UNITED STATES
SECURITIES AND EXCHANGE COMMISSION

Washington, D.C. 20549

FORM 10-K

(Mark one)

x         ANNUAL REPORT PURSUANT TO SECTION 13 OR 15(D) OF THE
SECURITIES EXCHANGE ACT OF 1934

For the fiscal year ended December 31, 2006

or

o            TRANSITION REPORT PURSUANT TO SECTION 13 OR 15(D) OF
THE SECURITIES EXCHANGE ACT OF 1934

Commission File Number 0-15006

AVANT IMMUNOTHERAPEUTICS, INC.

(Exact name of registrant as specified in its charter)

Delaware

 

13-3191702

(State or other jurisdiction of

 

(I.R.S. Employer

incorporation or organization)

 

Identification No.)

 

119 Fourth Avenue, Needham, Massachusetts   02494
(Address of principal executive offices)(Zip Code)

Registrant’s telephone number, including area code:   (781) 433-0771

Securities registered pursuant to Section 12(b) of the Act:   Common Stock, par value $.001

Securities registered pursuant to Section 12(g) of the Act:   None

Indicate by check mark if the registrant is a well-known seasoned issuer, as defined in Rule 405 of the Securities Act. Yes o   No x

Indicate by check mark if the registrant is not required to file reports pursuant to Section 13 or Section 15(d) of the Act. Yes o   No x

Indicate by check mark whether the registrant: (1) has filed all reports required to be filed by Section 13 or 15(d) of the Securities Exchange Act of 1934 during the preceding 12 months (or for such shorter period that the registrant was required to file such reports), and (2) has been subject to such filing requirements for the past 90 days. Yes x   No o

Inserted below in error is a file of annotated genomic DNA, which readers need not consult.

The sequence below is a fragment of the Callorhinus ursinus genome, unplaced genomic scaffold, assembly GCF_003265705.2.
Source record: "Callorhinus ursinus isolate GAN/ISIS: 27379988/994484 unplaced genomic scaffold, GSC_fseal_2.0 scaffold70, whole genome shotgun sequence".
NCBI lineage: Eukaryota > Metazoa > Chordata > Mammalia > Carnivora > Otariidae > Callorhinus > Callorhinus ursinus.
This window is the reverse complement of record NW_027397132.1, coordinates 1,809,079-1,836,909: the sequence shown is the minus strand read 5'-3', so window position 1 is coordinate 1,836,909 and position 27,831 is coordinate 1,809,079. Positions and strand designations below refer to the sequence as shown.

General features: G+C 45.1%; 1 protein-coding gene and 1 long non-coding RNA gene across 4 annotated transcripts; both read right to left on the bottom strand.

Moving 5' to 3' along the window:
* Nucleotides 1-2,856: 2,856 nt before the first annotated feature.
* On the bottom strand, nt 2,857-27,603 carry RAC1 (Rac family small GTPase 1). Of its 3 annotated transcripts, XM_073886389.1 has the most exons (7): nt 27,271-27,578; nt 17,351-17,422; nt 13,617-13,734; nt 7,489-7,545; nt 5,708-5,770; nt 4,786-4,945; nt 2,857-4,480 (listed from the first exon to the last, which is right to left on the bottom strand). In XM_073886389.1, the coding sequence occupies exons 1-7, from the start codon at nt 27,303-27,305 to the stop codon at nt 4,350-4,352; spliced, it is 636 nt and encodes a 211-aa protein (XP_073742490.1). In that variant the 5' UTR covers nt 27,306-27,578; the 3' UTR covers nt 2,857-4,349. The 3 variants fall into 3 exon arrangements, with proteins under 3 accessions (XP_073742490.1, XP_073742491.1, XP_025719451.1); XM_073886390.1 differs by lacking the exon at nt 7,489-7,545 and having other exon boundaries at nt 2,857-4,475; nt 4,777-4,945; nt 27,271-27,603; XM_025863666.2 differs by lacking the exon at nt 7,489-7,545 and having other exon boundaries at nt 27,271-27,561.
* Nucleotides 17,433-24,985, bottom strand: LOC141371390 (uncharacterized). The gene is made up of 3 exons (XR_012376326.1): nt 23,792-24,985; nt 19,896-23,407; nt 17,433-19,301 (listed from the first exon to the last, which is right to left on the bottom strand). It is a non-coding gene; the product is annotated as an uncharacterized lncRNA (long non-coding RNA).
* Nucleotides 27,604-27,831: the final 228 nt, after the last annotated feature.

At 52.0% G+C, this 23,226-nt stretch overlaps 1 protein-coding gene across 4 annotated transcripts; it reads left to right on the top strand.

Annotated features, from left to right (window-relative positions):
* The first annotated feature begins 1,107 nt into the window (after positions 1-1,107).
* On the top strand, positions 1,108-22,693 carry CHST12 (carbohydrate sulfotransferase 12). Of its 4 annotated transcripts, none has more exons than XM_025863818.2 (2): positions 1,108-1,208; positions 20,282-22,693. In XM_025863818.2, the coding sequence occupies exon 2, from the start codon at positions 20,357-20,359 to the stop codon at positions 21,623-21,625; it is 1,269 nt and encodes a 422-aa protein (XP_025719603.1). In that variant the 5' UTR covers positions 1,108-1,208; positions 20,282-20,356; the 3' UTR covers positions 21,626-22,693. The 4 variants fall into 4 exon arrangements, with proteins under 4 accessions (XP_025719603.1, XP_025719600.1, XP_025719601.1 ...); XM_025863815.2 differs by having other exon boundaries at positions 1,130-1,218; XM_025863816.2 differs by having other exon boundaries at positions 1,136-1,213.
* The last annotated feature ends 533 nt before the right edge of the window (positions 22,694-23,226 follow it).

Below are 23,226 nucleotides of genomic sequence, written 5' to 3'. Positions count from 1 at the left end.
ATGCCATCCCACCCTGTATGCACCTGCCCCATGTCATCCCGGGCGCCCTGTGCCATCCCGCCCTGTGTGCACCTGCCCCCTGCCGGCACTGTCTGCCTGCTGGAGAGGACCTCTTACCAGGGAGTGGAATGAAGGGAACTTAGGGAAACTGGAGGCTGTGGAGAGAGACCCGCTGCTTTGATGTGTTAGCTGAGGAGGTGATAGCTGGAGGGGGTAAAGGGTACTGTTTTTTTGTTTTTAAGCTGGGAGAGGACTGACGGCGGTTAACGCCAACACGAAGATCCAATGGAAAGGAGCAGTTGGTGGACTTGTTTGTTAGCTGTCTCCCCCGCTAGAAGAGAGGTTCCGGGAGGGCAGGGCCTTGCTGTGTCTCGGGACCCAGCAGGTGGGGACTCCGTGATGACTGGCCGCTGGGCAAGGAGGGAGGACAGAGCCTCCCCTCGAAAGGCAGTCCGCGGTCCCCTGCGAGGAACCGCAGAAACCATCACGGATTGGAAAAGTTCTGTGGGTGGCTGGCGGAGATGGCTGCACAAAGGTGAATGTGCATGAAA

Indicate by check mark if disclosure of delinquent filers pursuant to Item 405 of Regulation S-K is not contained herein, and will not be contained, to the best of registrant’s knowledge, in definitive proxy or information statements incorporated by reference in Part III of this Form 10-K or any amendment to this Form 10-K. o

Indicate by check mark whether the registrant is a large accelerated filer, an accelerated filer, or a non-accelerated filer. See definition of “accelerated filer and large accelerated filer” in Rule 12b-2 of the Exchange Act. (Check one):

Large accelerated filer o

 

Accelerated filer x

 

Non-accelerated filer o

 

Indicate by check mark whether the registrant is a shell company (as defined in Rule 12b-2 of the Act). Yes o   No x

The aggregate market value of common stock held by non-affiliates as of June 30, 2006 was $117,266,432 (excludes shares held by directors and executive officers). Exclusion of shares held by any person should not be construed to indicate that such person possesses the power, direct or indirect, to direct or cause the actions of the management or policies of the registrant, or that such person is controlled by or under common control with the registrant. The number of shares of common stock outstanding at March 1, 2007 was: 74,184,048 shares.

Certain information contained in the registrant’s proxy statement relating to its annual meeting of stockholders to be held on May 17, 2007 is incorporated by reference in Part III, Items 10, 11, 12, 13 and 14.

 




AVANT IMMUNOTHERAPEUTICS, INC.
ANNUAL REPORT ON FORM 10-K
YEAR ENDED DECEMBER 31, 2006
TABLE OF CONTENTS

 

 

 

Page
No.

 

Part I

 

 

 

 

 

 

 

Item 1.

 

Business

 

 

3

 

 

Item 1A.

 

Risk Factors

 

 

27

 

 

Item 1B.

 

Unresolved Staff Comments

 

 

39

 

 

Item 2.

 

Properties

 

 

39

 

 

Item 3.

 

Legal Proceedings

 

 

39

 

 

Item 4.

 

Submission of Matters to a Vote of Security Holders

 

 

39

 

 

Part II

 

 

 

 

 

 

 

Item 5.

 

Market for Registrant’s Common Equity and Related Stockholder Matters and Issuer Purchases of Equity Securities

 

 

40

 

 

Item 6.

 

Selected Financial Data

 

 

42

 

 

Item 7.

 

Managements Discussion and Analysis of Financial Condition and Results of Operations

 

 

43

 

 

Item 7A.

 

Quantitative and Qualitative Disclosure about Market Risk

 

 

60

 

 

Item 8.